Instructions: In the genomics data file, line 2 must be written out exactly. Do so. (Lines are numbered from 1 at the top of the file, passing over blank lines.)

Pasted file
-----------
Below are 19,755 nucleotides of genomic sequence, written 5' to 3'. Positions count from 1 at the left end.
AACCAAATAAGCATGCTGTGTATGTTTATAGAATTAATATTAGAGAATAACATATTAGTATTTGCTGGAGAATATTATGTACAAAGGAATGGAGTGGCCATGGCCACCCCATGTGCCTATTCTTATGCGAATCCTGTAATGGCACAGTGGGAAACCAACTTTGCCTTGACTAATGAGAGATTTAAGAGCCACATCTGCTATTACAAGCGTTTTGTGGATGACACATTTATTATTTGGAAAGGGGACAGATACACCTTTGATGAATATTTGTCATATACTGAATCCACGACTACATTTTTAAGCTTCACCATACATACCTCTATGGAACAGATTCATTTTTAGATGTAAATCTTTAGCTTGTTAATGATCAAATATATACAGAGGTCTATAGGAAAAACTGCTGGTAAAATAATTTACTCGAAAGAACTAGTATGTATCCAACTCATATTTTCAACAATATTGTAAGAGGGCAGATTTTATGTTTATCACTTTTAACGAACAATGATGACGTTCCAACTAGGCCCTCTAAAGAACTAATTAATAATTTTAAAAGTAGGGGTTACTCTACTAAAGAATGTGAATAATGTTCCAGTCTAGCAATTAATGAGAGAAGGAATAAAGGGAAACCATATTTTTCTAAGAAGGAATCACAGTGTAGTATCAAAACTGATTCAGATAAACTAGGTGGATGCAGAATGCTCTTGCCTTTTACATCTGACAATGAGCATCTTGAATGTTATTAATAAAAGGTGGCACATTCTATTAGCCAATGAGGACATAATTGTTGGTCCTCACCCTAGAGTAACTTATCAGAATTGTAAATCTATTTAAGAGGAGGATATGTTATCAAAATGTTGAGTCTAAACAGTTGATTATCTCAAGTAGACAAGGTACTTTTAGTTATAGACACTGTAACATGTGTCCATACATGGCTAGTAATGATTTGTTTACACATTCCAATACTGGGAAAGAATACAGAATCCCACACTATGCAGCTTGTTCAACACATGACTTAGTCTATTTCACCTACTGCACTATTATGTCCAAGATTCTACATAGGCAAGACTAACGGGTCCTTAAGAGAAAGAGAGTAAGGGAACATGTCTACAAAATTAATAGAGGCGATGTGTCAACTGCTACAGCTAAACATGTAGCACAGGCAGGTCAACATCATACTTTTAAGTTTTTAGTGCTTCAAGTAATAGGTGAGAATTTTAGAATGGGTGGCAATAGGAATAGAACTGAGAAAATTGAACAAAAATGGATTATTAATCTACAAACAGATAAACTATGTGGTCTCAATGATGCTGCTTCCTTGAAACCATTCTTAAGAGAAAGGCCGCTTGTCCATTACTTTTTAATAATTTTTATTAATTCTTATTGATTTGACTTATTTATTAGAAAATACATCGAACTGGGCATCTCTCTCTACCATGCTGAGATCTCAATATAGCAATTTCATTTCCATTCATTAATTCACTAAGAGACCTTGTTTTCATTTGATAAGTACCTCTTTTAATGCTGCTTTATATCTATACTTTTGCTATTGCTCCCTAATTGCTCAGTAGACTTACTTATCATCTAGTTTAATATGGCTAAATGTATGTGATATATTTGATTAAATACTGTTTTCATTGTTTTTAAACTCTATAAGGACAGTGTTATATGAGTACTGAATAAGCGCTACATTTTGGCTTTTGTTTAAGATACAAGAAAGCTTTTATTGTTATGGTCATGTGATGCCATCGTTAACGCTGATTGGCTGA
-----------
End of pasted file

AACCAAATAAGCATGCTGTGTATGTTTATAGAATTAATATTAGAGAATAACATATTAGTATTTGCTGGAGAATATTATGTACAAAGGAATGGAGTGGCCATGGCCACCCCATGTGCCTATTCTTATGCGAATCCTGTAATGGCACAGTGGGAAACCAACTTTGCCTTGACTAATGAGAGATTTAAGAGCCACATCTGCTATTACAAGCGTTTTGTGGATGACACATTTATTATTTGGAAAGGGGACAGATACACCTTTGATGAATATTTGTCATATACTGAATCCACGACTACATTTTTAAGCTTCACCATACATACCTCTATGGAACAGATTCATTTTTAGATGTAAATCTTTAGCTTGTTAATGATCAAATATATACAGAGGTCTATAGGAAAAACTGCTGGTAAAATAATTTACTCGAAAGAACTAGTATGTATCCAACTCATATTTTCAACAATATTGTAAGAGGGCAGATTTTATGTTTATCACTTTTAACGAACAATGATGACGTTCCAACTAGGCCCTCTAAAGAACTAATTAATAATTTTAAAAGTAGGGGTTACTCTACTAAAGAATGTGAATAATGTTCCAGTCTAGCAATTAATGAGAGAAGGAATAAAGGGAAACCATATTTTTCTAAGAAGGAATCACAGTGTAGTATCAAAACTGATTCAGATAAACTAGGTGGATGCAGAATGCTCTTGCCTTTTACATCTGACAATGAGCATCTTGAATGTTATTAATAAAAGGTGGCACATTCTATTAGCCAATGAGGACATAATTGTTGGTCCTCACCCTAGAGTAACTTATCAGAATTGTAAATCTATTTAAGAGGAGGATATGTTATCAAAATGTTGAGTCTAAACAGTTGATTATCTCAAGTAGACAAGGTACTTTTAGTTATAGACACTGTAACATGTGTCCATACATGGCTAGTAATGATTTGTTTACACATTCCAATACTGGGAAAGAATACAGAATCCCACACTATGCAGCTTGTTCAACACATGACTTAGTCTATTTCACCTACTGCACTATTATGTCCAAGATTCTACATAGGCAAGACTAACGGGTCCTTAAGAGAAAGAGAGTAAGGGAACATGTCTACAAAATTAATAGAGGCGATGTGTCAACTGCTACAGCTAAACATGTAGCACAGGCAGGTCAACATCATACTTTTAAGTTTTTAGTGCTTCAAGTAATAGGTGAGAATTTTAGAATGGGTGGCAATAGGAATAGAACTGAGAAAATTGAACAAAAATGGATTATTAATCTACAAACAGATAAACTATGTGGTCTCAATGATGCTGCTTCCTTGAAACCATTCTTAAGAGAAAGGCCGCTTGTCCATTACTTTTTAATAATTTTTATTAATTCTTATTGATTTGACTTATTTATTAGAAAATACATCGAACTGGGCATCTCTCTCTACCATGCTGAGATCTCAATATAGCAATTTCATTTCCATTCATTAATTCACTAAGAGACCTTGTTTTCATTTGATAAGTACCTCTTTTAATGCTGCTTTATATCTATACTTTTGCTATTGCTCCCTAATTGCTCAGTAGACTTACTTATCATCTAGTTTAATATGGCTAAATGTATGTGATATATTTGATTAAATACTGTTTTCATTGTTTTTAAACTCTATAAGGACAGTGTTATATGAGTACTGAATAAGCGCTACATTTTGGCTTTTGTTTAAGATACAAGAAAGCTTTTATTGTTATGGTCATGTGATGCCATCGTTAACGCTGATTGGCTGA